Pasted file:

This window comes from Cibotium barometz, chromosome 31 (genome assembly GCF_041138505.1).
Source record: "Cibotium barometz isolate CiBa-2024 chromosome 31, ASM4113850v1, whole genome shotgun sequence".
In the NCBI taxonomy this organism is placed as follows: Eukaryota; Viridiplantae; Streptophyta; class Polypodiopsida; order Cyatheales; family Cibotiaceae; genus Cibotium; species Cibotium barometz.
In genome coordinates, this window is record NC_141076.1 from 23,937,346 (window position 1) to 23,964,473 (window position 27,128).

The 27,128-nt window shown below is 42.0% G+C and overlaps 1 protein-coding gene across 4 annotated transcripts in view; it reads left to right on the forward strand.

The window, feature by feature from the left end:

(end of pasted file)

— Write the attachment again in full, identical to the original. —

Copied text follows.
This window comes from Cibotium barometz, chromosome 31 (genome assembly GCF_041138505.1).
Source record: "Cibotium barometz isolate CiBa-2024 chromosome 31, ASM4113850v1, whole genome shotgun sequence".
In the NCBI taxonomy this organism is placed as follows: Eukaryota; Viridiplantae; Streptophyta; class Polypodiopsida; order Cyatheales; family Cibotiaceae; genus Cibotium; species Cibotium barometz.
In genome coordinates, this window is record NC_141076.1 from 23,937,346 (window position 1) to 23,964,473 (window position 27,128).

The 27,128-nt window shown below is 42.0% G+C and overlaps 1 protein-coding gene across 4 annotated transcripts in view; it reads left to right on the forward strand.

The window, feature by feature from the left end: